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Professor emeritus Winifred Creamer retired and went globetrotting

March 29, 2021

If you haven’t heard from retired NIU Anthropology Professor Winifred Creamer in a few years, well, you’ve got some catching up to do.

Jonathan Haas and Winifred Creamer in front of a wall painting of a buddha in Mancora, Peru, 2018.

Creamer, an archaeologist, and her husband, Jonathan Haas, the former MacArthur curator of the Americas at the Field Museum in Chicago, retired more than five years ago. Instead of settling down, they sold their home in Wheaton and set off to see the world.

As Creamer puts it, they’re living life as “international nomads.” While the pandemic forced the couple to stay somewhat rooted this past year, it also gave them time to write and publish a new e-book on their adventures, “Two Suitcases: A Travelling Retirement.”

“I blog regularly about our travels, and we get a lot of questions about how we make it work,” Creamer says. “So we thought we’d write the book to share our experiences.”

Prior to the pandemic, Creamer and Haas had been traveling regularly for three seasons of the year, while wintering at their home in Peru, which they previously used as an archaeological research station. “I think we had a big advantage having a house in Peru,” Creamer says. “We could sell our house in Wheaton and still have a place to go in the winter.”

The list of countries they’ve visited is impressive. It includes Argentina, Australia, Bolivia, Chile, Ecuador, England, Ireland, Italy, Morocco, New Zealand, Norway, Portugal, Scotland and Spain.

“We picked places we have wanted to see,” Creamer says. “Though we picked Norway because of a great house above the Arctic Circle. We had a really good time, but it’s different there. Because it’s remote, they have a distinct culture of independence. We were in the middle of nowhere and asked our landlord where we could buy fish. He pointed to two fishing poles in the garage.”

At Byron Bay, the easternmost point in Australia, 2019.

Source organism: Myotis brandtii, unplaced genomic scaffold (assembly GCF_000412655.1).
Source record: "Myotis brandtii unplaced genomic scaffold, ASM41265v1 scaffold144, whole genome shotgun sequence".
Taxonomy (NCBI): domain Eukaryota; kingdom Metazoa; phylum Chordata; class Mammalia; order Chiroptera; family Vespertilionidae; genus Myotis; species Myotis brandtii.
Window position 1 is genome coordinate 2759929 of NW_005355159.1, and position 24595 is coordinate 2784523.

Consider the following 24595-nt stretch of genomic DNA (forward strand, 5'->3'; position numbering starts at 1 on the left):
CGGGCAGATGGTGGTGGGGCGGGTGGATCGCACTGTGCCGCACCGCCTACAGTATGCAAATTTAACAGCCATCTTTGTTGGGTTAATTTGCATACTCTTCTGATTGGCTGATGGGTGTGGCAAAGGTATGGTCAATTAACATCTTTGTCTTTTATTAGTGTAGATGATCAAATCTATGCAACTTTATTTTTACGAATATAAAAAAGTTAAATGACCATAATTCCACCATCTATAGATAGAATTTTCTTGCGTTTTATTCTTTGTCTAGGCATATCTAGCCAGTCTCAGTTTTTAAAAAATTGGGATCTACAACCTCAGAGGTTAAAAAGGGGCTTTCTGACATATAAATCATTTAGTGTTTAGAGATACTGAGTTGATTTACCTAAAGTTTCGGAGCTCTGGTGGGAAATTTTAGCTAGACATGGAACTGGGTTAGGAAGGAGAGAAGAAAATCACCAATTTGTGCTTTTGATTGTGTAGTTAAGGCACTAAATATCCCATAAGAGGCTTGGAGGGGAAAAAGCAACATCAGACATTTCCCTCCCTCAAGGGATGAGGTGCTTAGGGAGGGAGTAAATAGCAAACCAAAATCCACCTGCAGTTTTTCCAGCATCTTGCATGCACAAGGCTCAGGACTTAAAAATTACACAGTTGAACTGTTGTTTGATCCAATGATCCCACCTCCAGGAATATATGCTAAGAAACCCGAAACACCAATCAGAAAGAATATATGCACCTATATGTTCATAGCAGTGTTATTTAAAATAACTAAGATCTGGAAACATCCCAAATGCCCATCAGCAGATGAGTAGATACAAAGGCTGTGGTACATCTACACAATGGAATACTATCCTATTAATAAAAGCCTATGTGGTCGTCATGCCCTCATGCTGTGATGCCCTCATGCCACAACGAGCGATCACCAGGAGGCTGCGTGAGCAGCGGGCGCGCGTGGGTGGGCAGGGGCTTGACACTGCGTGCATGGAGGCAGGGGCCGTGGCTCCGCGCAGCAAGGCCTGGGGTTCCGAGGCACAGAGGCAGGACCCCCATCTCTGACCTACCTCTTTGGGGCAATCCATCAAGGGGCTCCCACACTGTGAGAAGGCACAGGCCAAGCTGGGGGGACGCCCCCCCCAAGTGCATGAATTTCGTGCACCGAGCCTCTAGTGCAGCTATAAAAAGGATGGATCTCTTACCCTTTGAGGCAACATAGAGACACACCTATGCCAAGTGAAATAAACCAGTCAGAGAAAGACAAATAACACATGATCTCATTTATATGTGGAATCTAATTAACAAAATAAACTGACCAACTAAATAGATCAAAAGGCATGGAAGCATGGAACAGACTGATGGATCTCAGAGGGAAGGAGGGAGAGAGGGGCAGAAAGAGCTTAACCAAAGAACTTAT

Each chapter of “Two Suitcases” shares how the couple makes a traveling retirement work, combining the details of budgeting, travel planning, and what life is like in new settings. The authors, who usually stay in one place for a month or more, also provide a glimpse into the ups and downs of driving in other countries. (It might make you want to take a taxi.) A chapter is devoted to Airbnb and similar platforms, showing how to read between the lines of listings and find the right rental.

“There actually are quite a few people who do traveling retirements on different levels,” Creamer says. “Some combine it with house sitting; others camp or use RVs. It is doable, if both partners agree.”

And the rewards can be great. Creamer and Haas have done more than their share of beachcombing, and they’ve even been invited for tea at an estate in Scotland. The avid birders have enjoyed watching cassowaries in Australia and visiting a parrot sanctuary in Bolivia, where they also caught breathtaking views on Mi Teleférico, the aerial cable car transit system serving the capital city of La Paz.

The couple’s three grown daughters often visit during their parents’ travels. But even when alone, the extended stays abroad allow time to make new friends. “I now have a good friend in Scotland, one in southern England and another in Australia,” Creamer says. “It’s fun.”

During the pandemic, the couple has limited their travels to the United States. They came back to their old haunts near Wheaton, while Jonathan rehabbed a shoulder injury, and discovered there was much to see there, too.

“We found all kinds of places to walk,” Creamer says. “We realized we lived in the same neighborhood for 24 years and had not seen all these great parks. The U.S. has everything that everywhere else has, but it’s home, so you tend to value it a little less than it deserves.”

The couple made their way west for a daughter’s wedding in California, and they are currently staying in Pacific Grove, near Monterey, “until further notice.” They hope to resume their international adventures in the post-pandemic era, at least for a couple years before truly settling down.

Cambodia, and the archaeological site of Angkor, are high on the bucket list.

“After the pandemic, nobody knows what’s going to happen to travel,” Creamer says. “Our story might end up being an archival piece, but I hope not. There is light on the horizon.”